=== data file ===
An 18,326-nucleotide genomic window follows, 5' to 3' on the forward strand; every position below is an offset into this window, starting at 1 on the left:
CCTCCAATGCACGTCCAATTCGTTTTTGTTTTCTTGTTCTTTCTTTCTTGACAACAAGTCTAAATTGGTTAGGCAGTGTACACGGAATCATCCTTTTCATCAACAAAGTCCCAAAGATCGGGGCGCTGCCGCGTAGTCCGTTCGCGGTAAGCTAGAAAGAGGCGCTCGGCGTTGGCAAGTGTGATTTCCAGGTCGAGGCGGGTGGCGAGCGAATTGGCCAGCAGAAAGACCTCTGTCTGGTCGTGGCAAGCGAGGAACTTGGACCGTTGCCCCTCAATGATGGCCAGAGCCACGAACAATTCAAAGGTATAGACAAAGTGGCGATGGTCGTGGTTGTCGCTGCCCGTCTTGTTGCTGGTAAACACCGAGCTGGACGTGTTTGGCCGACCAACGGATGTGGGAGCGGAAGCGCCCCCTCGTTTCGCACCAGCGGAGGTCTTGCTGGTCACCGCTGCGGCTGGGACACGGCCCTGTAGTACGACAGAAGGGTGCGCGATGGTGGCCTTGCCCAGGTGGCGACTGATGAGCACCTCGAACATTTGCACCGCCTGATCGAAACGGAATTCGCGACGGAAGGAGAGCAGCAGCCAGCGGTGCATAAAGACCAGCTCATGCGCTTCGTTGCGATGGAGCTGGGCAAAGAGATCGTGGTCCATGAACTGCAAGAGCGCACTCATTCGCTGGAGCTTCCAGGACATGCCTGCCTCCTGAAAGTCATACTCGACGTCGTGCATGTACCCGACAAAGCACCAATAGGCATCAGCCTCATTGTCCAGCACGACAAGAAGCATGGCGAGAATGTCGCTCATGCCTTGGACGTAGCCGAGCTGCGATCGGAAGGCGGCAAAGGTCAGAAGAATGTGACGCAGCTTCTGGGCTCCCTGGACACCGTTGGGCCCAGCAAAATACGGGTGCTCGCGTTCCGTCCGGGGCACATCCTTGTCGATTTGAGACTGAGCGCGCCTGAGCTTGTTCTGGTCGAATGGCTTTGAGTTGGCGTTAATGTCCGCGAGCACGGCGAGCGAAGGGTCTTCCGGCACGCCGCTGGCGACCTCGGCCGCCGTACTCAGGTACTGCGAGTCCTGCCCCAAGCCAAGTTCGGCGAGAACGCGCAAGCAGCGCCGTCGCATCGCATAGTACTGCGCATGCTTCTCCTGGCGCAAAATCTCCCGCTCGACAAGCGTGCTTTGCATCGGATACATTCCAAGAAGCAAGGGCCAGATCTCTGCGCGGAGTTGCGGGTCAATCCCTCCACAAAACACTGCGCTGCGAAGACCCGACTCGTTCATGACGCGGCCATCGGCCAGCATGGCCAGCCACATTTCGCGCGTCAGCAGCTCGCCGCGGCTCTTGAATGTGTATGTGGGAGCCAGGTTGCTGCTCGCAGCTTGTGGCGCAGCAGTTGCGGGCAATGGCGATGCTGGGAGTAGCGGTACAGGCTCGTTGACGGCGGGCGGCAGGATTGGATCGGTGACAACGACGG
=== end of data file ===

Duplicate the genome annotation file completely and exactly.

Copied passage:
An 18,326-nucleotide genomic window follows, 5' to 3' on the forward strand; every position below is an offset into this window, starting at 1 on the left:
CCTCCAATGCACGTCCAATTCGTTTTTGTTTTCTTGTTCTTTCTTTCTTGACAACAAGTCTAAATTGGTTAGGCAGTGTACACGGAATCATCCTTTTCATCAACAAAGTCCCAAAGATCGGGGCGCTGCCGCGTAGTCCGTTCGCGGTAAGCTAGAAAGAGGCGCTCGGCGTTGGCAAGTGTGATTTCCAGGTCGAGGCGGGTGGCGAGCGAATTGGCCAGCAGAAAGACCTCTGTCTGGTCGTGGCAAGCGAGGAACTTGGACCGTTGCCCCTCAATGATGGCCAGAGCCACGAACAATTCAAAGGTATAGACAAAGTGGCGATGGTCGTGGTTGTCGCTGCCCGTCTTGTTGCTGGTAAACACCGAGCTGGACGTGTTTGGCCGACCAACGGATGTGGGAGCGGAAGCGCCCCCTCGTTTCGCACCAGCGGAGGTCTTGCTGGTCACCGCTGCGGCTGGGACACGGCCCTGTAGTACGACAGAAGGGTGCGCGATGGTGGCCTTGCCCAGGTGGCGACTGATGAGCACCTCGAACATTTGCACCGCCTGATCGAAACGGAATTCGCGACGGAAGGAGAGCAGCAGCCAGCGGTGCATAAAGACCAGCTCATGCGCTTCGTTGCGATGGAGCTGGGCAAAGAGATCGTGGTCCATGAACTGCAAGAGCGCACTCATTCGCTGGAGCTTCCAGGACATGCCTGCCTCCTGAAAGTCATACTCGACGTCGTGCATGTACCCGACAAAGCACCAATAGGCATCAGCCTCATTGTCCAGCACGACAAGAAGCATGGCGAGAATGTCGCTCATGCCTTGGACGTAGCCGAGCTGCGATCGGAAGGCGGCAAAGGTCAGAAGAATGTGACGCAGCTTCTGGGCTCCCTGGACACCGTTGGGCCCAGCAAAATACGGGTGCTCGCGTTCCGTCCGGGGCACATCCTTGTCGATTTGAGACTGAGCGCGCCTGAGCTTGTTCTGGTCGAATGGCTTTGAGTTGGCGTTAATGTCCGCGAGCACGGCGAGCGAAGGGTCTTCCGGCACGCCGCTGGCGACCTCGGCCGCCGTACTCAGGTACTGCGAGTCCTGCCCCAAGCCAAGTTCGGCGAGAACGCGCAAGCAGCGCCGTCGCATCGCATAGTACTGCGCATGCTTCTCCTGGCGCAAAATCTCCCGCTCGACAAGCGTGCTTTGCATCGGATACATTCCAAGAAGCAAGGGCCAGATCTCTGCGCGGAGTTGCGGGTCAATCCCTCCACAAAACACTGCGCTGCGAAGACCCGACTCGTTCATGACGCGGCCATCGGCCAGCATGGCCAGCCACATTTCGCGCGTCAGCAGCTCGCCGCGGCTCTTGAATGTGTATGTGGGAGCCAGGTTGCTGCTCGCAGCTTGTGGCGCAGCAGTTGCGGGCAATGGCGATGCTGGGAGTAGCGGTACAGGCTCGTTGACGGCGGGCGGCAGGATTGGATCGGTGACAACGACGG